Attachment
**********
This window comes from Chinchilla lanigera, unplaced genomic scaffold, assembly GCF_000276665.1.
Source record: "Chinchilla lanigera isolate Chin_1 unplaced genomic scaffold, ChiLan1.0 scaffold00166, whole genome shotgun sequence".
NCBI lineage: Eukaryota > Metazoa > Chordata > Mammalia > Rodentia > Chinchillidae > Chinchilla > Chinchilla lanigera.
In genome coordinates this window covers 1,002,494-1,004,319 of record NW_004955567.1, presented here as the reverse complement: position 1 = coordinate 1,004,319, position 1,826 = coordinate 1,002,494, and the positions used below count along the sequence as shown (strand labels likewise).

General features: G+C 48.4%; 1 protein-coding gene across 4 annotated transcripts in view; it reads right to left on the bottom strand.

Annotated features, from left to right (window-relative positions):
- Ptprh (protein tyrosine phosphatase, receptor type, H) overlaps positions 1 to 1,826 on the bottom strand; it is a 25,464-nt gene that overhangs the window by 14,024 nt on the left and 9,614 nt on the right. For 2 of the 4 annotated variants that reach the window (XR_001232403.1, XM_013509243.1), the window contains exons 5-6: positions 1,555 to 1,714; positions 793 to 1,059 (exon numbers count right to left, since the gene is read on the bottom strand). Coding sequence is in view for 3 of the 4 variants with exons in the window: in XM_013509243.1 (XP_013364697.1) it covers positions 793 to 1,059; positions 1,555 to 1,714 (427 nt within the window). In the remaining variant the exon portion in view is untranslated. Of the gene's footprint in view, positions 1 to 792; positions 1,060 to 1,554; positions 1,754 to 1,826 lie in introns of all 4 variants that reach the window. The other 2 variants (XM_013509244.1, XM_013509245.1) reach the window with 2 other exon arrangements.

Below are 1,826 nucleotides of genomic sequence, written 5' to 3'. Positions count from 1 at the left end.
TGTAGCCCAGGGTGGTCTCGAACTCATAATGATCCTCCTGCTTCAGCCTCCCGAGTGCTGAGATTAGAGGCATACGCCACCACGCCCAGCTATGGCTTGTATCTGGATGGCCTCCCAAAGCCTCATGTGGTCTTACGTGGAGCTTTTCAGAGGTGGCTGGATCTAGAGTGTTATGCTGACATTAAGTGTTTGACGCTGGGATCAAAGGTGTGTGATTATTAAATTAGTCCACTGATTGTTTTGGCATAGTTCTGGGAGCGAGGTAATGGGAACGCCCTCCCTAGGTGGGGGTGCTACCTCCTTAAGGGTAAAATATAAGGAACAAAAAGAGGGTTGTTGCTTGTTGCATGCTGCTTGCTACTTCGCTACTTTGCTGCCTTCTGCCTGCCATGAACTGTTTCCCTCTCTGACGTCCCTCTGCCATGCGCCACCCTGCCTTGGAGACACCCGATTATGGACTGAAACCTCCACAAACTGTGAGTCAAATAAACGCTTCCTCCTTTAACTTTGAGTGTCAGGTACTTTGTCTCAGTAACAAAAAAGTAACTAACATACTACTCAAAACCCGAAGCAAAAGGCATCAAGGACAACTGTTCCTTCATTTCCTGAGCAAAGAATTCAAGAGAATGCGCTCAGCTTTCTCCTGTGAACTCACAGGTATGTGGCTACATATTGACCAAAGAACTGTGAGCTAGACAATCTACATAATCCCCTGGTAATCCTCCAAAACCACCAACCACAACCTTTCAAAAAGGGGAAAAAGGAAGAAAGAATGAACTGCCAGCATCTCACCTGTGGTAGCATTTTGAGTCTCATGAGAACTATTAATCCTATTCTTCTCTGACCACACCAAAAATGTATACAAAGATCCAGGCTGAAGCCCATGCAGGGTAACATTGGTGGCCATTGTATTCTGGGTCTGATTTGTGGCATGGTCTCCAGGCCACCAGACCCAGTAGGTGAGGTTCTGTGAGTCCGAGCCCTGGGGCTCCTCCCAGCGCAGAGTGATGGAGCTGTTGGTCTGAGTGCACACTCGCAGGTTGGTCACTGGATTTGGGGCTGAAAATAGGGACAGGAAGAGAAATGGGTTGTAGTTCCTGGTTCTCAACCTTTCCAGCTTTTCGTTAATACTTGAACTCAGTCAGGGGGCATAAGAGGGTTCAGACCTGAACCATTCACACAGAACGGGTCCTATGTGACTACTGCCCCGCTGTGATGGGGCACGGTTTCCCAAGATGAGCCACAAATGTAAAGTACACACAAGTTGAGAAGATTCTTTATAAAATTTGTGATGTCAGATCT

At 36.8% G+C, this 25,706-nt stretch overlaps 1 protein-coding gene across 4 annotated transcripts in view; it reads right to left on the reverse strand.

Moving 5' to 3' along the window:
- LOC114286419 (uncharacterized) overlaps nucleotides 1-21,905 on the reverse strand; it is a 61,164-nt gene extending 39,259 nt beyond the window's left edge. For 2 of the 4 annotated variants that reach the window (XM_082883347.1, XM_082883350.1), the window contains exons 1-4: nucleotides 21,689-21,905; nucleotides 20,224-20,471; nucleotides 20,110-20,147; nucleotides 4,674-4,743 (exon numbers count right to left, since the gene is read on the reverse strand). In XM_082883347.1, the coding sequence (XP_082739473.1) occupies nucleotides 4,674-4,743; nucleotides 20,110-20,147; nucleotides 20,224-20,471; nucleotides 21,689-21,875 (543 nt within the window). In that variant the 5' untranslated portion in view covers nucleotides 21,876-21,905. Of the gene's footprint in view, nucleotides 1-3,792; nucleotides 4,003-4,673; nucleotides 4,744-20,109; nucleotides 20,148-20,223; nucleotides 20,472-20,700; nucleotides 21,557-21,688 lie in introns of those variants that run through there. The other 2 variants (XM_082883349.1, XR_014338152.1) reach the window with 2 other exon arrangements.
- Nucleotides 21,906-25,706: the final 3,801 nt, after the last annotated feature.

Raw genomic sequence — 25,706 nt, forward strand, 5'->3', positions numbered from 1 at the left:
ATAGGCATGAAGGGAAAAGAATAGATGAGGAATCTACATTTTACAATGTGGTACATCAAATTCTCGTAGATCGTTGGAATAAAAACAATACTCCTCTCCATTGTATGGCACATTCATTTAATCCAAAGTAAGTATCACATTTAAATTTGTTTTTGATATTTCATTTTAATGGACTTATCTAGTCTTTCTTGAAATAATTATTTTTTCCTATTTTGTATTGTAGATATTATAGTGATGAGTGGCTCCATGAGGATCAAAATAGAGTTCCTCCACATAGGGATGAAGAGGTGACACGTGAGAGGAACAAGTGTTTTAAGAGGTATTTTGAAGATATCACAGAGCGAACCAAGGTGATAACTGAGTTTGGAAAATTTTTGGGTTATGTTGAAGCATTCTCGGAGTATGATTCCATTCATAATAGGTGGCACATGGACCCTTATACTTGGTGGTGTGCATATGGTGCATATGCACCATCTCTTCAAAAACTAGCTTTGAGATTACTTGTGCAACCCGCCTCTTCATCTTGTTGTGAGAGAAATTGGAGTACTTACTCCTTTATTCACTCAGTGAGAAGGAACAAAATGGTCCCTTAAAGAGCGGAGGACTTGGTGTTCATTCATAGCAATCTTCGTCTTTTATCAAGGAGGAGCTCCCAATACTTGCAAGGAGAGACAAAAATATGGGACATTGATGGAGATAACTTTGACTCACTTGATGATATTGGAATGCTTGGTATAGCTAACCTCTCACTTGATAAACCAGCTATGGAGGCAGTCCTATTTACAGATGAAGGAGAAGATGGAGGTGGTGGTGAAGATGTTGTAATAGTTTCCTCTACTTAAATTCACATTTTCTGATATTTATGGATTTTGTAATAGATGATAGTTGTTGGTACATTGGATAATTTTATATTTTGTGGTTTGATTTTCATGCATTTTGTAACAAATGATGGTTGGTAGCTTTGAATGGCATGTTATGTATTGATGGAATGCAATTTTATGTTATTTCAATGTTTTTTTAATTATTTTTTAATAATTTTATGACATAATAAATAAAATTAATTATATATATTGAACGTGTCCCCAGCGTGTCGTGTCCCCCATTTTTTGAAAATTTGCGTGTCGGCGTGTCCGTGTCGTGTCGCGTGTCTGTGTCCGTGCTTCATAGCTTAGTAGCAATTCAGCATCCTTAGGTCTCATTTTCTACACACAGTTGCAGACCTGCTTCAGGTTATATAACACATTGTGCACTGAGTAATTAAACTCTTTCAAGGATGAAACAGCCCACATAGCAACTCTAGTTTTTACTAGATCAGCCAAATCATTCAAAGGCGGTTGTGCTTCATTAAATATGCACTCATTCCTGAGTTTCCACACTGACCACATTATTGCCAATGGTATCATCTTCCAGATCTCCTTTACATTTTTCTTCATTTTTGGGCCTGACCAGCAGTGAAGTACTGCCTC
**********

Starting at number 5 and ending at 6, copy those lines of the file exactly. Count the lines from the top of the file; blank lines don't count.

General features: G+C 48.4%; 1 protein-coding gene across 4 annotated transcripts in view; it reads right to left on the bottom strand.

Annotated features, from left to right (window-relative positions):